If you enjoy writing and you’re looking to make money (which is probably a given if you found your way to this blog), then you may have considered writing ebooks. Unlike traditional ink-and-paper books, ebooks cost very little to create (you may pay a bit for some “cover art,” but your time is the main investment) so the profit margins are close to 100%. Let’s take a look at three ways experienced ebook writers make money with their digital texts: direct sales, affiliate links, and as a leader to generate other sales.
Making Money with Direct Sales
This is the most obvious way to make money with an ebook. Write quality content that informs, entertains, and/or solves a problem, and you have something people will potentially buy. You can sell ebooks directly through your website or blog (if you’re not a tech-stud, you may need help setting up a shopping cart) or through various marketplaces. Clickbank and E-junkies are both options; they offer you a place to sell your digital products, and they also help affiliate marketers find and promote your ebook.
An example of an ebook that makes money through direct sales is WriterGig’s How to Earn Passive Income at eHow.com: Residual Income for Web Content Writers. She worked her way up to making $1,000+ per month from eHow and makes additional money by selling her instructional ebook for $25. An affiliate program, which offers a 50% commission, entices others to help her promote it.
You could do the same thing, turning a little bit of expertise into an ebook that others help you sell over and over again for continuing income.
Making Money by Embedding Affiliate Links
Affiliate marketers have long used ebooks as a way to embed affiliate links that are related to the material in the text. If the reader clicks through and buys something from a merchant you’re associated with, you make a commission. An ebook that you give away for free on your website can end up making you a lot of money this way.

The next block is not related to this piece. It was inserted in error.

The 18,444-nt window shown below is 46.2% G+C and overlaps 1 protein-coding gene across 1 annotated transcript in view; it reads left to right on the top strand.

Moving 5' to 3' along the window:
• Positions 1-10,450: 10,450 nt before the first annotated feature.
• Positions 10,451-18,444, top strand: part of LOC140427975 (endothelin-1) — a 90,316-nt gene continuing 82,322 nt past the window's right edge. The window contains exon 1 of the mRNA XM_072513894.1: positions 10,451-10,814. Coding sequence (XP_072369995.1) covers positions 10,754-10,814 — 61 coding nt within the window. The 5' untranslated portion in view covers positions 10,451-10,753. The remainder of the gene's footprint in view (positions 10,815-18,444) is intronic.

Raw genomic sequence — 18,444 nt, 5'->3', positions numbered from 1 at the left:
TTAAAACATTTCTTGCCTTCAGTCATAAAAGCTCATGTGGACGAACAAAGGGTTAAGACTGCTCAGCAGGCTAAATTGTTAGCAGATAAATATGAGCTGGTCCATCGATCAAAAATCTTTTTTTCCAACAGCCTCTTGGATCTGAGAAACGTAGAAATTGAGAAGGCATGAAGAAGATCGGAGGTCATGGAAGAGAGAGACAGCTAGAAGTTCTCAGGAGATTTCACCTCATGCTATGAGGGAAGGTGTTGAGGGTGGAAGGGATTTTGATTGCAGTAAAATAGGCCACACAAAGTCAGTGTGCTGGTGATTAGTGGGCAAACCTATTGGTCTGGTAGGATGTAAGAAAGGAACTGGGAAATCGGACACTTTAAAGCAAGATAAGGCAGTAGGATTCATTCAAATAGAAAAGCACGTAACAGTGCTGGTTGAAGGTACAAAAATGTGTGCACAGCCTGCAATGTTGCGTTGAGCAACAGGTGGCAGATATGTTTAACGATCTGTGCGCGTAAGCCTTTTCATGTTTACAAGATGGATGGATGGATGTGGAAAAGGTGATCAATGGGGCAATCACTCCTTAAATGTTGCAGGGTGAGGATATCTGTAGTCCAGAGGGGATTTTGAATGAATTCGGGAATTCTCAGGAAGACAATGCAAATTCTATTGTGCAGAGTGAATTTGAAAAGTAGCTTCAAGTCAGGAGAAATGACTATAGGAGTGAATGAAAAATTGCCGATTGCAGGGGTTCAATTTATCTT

Some enterprising ebook writers will sell their ebook to the reader and embed affiliate links, so they have the opportunity to get paid twice. My recommendation is to do this with care as readers may feel gypped if they pay good money for the ebook and then find they have to buy another product in order to find the solution they were seeking.
An example of an ebook with affiliate links is Rosalind Gardner’s Super Affiliate Handbook. Almost since the beginning of selling on the web, she’s been making a high six-figure income by promoting other people’s products. Because of that, it shouldn’t be much of a surprise that her ebook sells for $47 and includes affiliate links. Fortunately, she incorporated her links in a way that didn’t leave me feeling jilted when I read the book. For example, when she suggests purchasing your own web hosting and domain name rather than using free sites, she uses affiliate links to send you to web hosting sites. Sure, she makes money, but she’s recommending products you would have had to buy anyway if you wanted to follow her style of affiliate marketing.
Whether you sell your ebook or give it away, embedding affiliate links can be profitable.
Using Your Ebook to Promote Other Products
This method of making money requires you to have other products people can purchase. You write a solid, informative ebook and then give it away for free. This becomes a promotional opportunity, offering you a way to get people to visit your site and purchase items that you can sell for more (in some cases, much more) than a simple ebook. This is where it helps to have friends in the biz. If you can get people to blog about your free ebook and share the download link with their mailing list subscribers, then you can get a lot of exposure.
An example of an ebook that does a wonderful job of this is Yaro Starak’s Blog Profits Blueprint. He uses the free how-to text to subtly promote his membership site (which teaches you all about creating a profitable blog in a niche you’re passionate about). If you read the ebook, you’ll probably be surprised at how thorough and helpful it is, considering he gives it away for free. But, if you think about it, this is a wonderful way to establish a rapport with an audience, build trust, and entice readers to buy an online course (I’ve gone through the course myself, and thought it was a valuable experience, so I have no problem mentioning Yaro’s ebook here).
You never know: giving away a free ebook might just turn out to be the most profitable way to make money writing ebooks.
If you’d like to share ways you’ve made money with ebooks, please comment below. We’d love to hear about your success (or even plans for future success)!